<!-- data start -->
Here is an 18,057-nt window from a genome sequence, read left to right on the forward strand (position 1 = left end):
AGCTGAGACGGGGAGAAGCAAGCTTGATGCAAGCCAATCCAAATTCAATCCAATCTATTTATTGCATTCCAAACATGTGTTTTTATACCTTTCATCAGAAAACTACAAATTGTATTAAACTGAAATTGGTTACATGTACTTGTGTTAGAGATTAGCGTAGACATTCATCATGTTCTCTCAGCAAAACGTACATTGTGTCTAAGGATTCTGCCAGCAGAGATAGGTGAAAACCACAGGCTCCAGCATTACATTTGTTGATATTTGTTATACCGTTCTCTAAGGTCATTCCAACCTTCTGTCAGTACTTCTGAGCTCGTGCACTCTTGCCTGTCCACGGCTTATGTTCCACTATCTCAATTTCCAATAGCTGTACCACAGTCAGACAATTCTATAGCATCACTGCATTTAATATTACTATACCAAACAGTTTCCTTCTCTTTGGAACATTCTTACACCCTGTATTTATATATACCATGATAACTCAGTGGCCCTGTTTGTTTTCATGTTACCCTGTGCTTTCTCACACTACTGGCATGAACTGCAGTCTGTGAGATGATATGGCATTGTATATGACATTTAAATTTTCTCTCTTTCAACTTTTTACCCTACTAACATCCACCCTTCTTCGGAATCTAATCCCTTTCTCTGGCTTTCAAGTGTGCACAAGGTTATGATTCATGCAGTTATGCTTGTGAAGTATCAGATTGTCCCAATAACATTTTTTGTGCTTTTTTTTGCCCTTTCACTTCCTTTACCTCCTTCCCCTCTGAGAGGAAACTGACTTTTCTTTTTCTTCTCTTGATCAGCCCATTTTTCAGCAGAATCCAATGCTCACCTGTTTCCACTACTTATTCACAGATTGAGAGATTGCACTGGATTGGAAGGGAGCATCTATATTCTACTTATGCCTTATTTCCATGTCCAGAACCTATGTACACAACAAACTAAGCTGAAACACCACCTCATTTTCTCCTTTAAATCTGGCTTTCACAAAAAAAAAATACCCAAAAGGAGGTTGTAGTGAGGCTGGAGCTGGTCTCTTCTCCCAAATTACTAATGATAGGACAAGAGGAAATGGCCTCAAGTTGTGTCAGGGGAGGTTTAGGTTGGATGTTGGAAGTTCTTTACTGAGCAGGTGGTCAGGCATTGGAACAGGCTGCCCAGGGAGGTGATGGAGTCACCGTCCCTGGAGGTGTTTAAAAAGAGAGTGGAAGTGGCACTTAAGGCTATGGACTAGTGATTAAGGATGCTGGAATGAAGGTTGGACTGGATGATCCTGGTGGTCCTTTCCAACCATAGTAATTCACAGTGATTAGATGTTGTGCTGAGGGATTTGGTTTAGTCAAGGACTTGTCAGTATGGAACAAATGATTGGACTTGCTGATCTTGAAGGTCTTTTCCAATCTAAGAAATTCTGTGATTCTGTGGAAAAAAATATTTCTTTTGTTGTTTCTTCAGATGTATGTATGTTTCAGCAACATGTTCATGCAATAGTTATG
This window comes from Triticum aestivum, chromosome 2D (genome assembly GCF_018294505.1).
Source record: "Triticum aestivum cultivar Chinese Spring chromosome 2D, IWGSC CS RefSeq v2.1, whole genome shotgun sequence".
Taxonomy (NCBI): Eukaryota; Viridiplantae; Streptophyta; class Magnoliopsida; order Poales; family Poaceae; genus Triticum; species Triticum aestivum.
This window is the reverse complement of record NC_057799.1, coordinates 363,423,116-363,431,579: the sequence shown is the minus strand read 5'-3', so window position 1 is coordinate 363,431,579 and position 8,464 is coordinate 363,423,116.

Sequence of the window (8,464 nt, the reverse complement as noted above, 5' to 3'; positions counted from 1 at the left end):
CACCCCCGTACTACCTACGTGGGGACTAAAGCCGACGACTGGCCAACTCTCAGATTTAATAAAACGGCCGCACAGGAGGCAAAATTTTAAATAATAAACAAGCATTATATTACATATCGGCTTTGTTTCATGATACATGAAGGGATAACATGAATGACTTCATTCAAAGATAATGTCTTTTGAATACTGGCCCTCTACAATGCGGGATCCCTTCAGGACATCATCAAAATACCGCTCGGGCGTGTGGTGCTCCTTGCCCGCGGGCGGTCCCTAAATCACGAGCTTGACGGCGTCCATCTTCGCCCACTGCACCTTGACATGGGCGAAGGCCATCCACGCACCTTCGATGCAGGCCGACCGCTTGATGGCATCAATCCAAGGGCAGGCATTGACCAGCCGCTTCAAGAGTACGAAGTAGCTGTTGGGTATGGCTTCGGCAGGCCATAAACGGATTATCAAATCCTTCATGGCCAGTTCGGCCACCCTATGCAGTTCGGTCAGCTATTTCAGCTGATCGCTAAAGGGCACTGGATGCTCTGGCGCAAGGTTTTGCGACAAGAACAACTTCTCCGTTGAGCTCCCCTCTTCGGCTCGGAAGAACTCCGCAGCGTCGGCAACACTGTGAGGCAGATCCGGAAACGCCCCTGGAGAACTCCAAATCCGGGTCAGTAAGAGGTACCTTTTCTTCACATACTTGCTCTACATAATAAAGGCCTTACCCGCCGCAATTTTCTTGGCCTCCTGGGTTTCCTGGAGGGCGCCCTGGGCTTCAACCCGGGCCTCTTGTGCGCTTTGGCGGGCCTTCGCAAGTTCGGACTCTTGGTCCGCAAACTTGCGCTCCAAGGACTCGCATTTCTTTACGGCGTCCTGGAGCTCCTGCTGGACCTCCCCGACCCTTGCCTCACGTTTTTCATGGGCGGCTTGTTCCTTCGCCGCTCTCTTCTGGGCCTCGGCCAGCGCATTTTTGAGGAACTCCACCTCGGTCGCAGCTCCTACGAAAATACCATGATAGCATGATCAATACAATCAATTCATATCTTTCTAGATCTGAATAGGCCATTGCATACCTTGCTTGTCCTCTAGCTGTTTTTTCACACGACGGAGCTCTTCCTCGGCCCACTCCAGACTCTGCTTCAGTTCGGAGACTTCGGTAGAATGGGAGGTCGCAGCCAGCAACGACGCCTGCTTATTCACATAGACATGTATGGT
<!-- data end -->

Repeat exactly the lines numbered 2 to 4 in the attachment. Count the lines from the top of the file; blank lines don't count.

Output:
AGCTGAGACGGGGAGAAGCAAGCTTGATGCAAGCCAATCCAAATTCAATCCAATCTATTTATTGCATTCCAAACATGTGTTTTTATACCTTTCATCAGAAAACTACAAATTGTATTAAACTGAAATTGGTTACATGTACTTGTGTTAGAGATTAGCGTAGACATTCATCATGTTCTCTCAGCAAAACGTACATTGTGTCTAAGGATTCTGCCAGCAGAGATAGGTGAAAACCACAGGCTCCAGCATTACATTTGTTGATATTTGTTATACCGTTCTCTAAGGTCATTCCAACCTTCTGTCAGTACTTCTGAGCTCGTGCACTCTTGCCTGTCCACGGCTTATGTTCCACTATCTCAATTTCCAATAGCTGTACCACAGTCAGACAATTCTATAGCATCACTGCATTTAATATTACTATACCAAACAGTTTCCTTCTCTTTGGAACATTCTTACACCCTGTATTTATATATACCATGATAACTCAGTGGCCCTGTTTGTTTTCATGTTACCCTGTGCTTTCTCACACTACTGGCATGAACTGCAGTCTGTGAGATGATATGGCATTGTATATGACATTTAAATTTTCTCTCTTTCAACTTTTTACCCTACTAACATCCACCCTTCTTCGGAATCTAATCCCTTTCTCTGGCTTTCAAGTGTGCACAAGGTTATGATTCATGCAGTTATGCTTGTGAAGTATCAGATTGTCCCAATAACATTTTTTGTGCTTTTTTTTGCCCTTTCACTTCCTTTACCTCCTTCCCCTCTGAGAGGAAACTGACTTTTCTTTTTCTTCTCTTGATCAGCCCATTTTTCAGCAGAATCCAATGCTCACCTGTTTCCACTACTTATTCACAGATTGAGAGATTGCACTGGATTGGAAGGGAGCATCTATATTCTACTTATGCCTTATTTCCATGTCCAGAACCTATGTACACAACAAACTAAGCTGAAACACCACCTCATTTTCTCCTTTAAATCTGGCTTTCACAAAAAAAAAATACCCAAAAGGAGGTTGTAGTGAGGCTGGAGCTGGTCTCTTCTCCCAAATTACTAATGATAGGACAAGAGGAAATGGCCTCAAGTTGTGTCAGGGGAGGTTTAGGTTGGATGTTGGAAGTTCTTTACTGAGCAGGTGGTCAGGCATTGGAACAGGCTGCCCAGGGAGGTGATGGAGTCACCGTCCCTGGAGGTGTTTAAAAAGAGAGTGGAAGTGGCACTTAAGGCTATGGACTAGTGATTAAGGATGCTGGAATGAAGGTTGGACTGGATGATCCTGGTGGTCCTTTCCAACCATAGTAATTCACAGTGATTAGATGTTGTGCTGAGGGATTTGGTTTAGTCAAGGACTTGTCAGTATGGAACAAATGATTGGACTTGCTGATCTTGAAGGTCTTTTCCAATCTAAGAAATTCTGTGATTCTGTGGAAAAAAATATTTCTTTTGTTGTTTCTTCAGATGTATGTATGTTTCAGCAACATGTTCATGCAATAGTTATG
This window comes from Triticum aestivum, chromosome 2D (genome assembly GCF_018294505.1).
Source record: "Triticum aestivum cultivar Chinese Spring chromosome 2D, IWGSC CS RefSeq v2.1, whole genome shotgun sequence".